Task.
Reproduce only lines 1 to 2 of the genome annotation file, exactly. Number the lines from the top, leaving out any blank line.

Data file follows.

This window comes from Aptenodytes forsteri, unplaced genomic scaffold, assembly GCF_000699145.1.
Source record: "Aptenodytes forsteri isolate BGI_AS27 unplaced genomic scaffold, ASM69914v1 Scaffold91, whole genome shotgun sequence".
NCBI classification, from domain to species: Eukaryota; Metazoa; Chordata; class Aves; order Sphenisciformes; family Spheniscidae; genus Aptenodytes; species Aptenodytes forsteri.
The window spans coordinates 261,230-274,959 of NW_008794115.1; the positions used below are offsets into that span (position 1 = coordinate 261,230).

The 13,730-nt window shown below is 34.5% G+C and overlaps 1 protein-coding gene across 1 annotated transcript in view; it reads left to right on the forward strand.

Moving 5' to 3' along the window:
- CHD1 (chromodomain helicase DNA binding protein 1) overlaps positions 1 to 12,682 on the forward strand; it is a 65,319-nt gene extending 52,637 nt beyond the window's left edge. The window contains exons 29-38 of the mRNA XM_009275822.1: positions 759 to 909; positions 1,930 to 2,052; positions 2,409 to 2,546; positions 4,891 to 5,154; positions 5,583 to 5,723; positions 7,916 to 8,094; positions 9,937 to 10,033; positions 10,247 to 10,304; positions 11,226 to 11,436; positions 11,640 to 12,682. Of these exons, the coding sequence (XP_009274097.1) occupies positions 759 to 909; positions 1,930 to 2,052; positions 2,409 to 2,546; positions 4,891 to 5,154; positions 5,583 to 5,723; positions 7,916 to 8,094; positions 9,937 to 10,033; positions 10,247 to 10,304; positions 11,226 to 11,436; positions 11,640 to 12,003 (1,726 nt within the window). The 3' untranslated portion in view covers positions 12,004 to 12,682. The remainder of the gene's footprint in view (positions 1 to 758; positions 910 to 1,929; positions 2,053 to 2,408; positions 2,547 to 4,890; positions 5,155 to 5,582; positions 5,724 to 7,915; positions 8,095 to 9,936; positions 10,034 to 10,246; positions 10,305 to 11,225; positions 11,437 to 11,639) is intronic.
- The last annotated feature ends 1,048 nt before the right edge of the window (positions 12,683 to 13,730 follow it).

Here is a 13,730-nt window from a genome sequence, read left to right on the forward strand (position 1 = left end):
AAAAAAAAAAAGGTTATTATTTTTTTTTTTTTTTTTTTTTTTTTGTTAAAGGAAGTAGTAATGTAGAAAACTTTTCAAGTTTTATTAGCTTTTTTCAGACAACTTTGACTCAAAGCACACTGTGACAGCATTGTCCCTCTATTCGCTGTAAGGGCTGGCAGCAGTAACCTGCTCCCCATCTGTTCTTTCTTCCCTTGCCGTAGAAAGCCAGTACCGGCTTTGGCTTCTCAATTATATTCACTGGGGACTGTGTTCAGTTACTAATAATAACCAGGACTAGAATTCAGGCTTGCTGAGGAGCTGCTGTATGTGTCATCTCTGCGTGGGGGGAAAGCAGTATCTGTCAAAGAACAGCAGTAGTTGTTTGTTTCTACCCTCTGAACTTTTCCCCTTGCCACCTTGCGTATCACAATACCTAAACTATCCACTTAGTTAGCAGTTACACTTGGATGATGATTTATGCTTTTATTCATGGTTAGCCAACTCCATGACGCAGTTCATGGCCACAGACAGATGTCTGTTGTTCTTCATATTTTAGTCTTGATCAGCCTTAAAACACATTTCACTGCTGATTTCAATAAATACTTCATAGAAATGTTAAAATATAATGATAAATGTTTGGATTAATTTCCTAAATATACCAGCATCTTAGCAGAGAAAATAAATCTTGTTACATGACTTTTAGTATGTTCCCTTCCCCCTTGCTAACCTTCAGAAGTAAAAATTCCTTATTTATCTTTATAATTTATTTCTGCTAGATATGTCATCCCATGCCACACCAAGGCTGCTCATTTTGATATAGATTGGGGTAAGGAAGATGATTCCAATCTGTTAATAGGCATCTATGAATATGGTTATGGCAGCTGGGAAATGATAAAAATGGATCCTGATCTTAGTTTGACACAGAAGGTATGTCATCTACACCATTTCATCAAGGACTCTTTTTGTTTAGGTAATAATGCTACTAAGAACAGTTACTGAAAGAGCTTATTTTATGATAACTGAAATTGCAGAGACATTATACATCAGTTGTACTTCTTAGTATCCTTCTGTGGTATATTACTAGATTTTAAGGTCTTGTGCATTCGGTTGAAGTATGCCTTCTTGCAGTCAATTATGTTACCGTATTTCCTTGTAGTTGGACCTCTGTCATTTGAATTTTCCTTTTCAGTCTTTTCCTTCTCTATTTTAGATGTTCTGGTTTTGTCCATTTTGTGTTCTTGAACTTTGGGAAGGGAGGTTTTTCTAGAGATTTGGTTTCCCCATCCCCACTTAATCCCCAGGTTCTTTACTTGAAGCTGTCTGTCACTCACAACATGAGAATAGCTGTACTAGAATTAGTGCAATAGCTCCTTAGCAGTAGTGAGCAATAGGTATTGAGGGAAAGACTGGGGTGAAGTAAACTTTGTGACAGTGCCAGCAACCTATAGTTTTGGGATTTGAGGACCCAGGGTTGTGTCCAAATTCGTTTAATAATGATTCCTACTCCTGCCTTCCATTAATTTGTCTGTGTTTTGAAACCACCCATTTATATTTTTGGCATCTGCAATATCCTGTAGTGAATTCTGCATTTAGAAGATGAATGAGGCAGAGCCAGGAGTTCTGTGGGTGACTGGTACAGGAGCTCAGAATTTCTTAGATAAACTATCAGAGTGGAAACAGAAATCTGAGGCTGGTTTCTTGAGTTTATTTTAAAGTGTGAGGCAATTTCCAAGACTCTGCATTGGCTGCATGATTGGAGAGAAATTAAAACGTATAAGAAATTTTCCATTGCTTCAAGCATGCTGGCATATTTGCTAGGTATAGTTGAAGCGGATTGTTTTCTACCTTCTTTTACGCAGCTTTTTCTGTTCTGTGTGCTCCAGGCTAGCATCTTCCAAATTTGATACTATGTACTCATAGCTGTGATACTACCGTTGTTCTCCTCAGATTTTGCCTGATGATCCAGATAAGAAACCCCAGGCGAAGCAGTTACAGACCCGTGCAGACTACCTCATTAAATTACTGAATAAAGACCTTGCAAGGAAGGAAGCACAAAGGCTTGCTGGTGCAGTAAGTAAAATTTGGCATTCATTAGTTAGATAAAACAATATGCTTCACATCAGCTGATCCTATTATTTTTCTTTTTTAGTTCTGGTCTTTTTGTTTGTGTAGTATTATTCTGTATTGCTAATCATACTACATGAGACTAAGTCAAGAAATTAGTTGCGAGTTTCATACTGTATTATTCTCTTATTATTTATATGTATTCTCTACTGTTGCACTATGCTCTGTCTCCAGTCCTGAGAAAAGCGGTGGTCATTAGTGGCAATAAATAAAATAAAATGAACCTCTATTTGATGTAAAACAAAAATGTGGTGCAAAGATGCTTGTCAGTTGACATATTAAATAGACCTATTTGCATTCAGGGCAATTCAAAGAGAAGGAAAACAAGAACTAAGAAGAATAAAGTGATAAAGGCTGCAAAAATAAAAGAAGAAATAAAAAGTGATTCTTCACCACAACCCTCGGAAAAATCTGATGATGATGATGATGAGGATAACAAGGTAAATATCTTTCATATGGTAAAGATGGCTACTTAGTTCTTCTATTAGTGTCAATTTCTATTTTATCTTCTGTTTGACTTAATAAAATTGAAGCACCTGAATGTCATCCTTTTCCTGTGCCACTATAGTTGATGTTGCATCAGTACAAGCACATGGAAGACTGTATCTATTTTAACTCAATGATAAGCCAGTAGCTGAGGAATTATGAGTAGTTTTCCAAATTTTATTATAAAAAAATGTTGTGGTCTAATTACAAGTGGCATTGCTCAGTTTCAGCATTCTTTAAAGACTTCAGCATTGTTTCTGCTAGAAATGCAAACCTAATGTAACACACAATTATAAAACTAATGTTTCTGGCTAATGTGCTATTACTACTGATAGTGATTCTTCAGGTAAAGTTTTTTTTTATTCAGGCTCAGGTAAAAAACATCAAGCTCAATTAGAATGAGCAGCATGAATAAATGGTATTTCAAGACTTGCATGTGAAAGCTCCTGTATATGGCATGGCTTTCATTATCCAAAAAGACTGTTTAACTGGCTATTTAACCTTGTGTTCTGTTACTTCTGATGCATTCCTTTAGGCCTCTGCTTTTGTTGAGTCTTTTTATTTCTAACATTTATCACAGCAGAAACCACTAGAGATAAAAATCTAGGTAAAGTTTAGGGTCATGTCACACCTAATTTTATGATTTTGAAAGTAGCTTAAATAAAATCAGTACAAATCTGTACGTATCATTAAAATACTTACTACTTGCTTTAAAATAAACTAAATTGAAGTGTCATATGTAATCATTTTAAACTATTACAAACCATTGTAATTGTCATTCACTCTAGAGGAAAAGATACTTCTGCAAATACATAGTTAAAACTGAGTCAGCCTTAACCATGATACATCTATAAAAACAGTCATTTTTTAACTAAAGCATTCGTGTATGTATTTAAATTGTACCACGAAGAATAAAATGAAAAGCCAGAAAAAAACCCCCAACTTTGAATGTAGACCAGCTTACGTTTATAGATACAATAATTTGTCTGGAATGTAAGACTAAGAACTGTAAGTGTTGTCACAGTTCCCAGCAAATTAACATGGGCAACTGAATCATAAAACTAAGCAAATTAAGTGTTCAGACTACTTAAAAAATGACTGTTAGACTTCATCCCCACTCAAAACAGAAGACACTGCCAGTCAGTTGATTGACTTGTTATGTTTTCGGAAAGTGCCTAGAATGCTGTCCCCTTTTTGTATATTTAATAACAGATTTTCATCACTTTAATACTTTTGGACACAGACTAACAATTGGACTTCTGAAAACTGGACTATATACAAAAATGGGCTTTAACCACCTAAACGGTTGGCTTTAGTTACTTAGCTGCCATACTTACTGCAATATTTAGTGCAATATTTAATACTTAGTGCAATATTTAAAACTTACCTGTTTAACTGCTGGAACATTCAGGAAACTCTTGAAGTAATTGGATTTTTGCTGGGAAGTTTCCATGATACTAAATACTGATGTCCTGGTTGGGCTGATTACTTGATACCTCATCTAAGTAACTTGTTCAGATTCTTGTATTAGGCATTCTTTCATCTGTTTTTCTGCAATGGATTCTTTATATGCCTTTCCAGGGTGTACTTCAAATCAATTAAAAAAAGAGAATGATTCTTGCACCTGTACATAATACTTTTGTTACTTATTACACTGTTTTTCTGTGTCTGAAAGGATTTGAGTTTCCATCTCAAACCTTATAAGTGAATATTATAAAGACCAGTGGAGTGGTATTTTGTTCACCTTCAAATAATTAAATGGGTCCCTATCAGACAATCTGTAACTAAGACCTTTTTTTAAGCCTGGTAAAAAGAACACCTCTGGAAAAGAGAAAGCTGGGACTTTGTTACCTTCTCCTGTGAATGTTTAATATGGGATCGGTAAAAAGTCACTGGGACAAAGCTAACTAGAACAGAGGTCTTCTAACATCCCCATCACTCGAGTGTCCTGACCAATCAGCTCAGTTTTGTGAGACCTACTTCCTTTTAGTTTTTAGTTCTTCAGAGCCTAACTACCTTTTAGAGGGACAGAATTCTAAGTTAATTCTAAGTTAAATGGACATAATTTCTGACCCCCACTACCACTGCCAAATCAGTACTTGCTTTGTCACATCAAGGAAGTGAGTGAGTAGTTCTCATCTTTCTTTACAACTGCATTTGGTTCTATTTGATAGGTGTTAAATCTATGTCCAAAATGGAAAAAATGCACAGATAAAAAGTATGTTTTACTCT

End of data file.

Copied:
This window comes from Aptenodytes forsteri, unplaced genomic scaffold, assembly GCF_000699145.1.
Source record: "Aptenodytes forsteri isolate BGI_AS27 unplaced genomic scaffold, ASM69914v1 Scaffold91, whole genome shotgun sequence".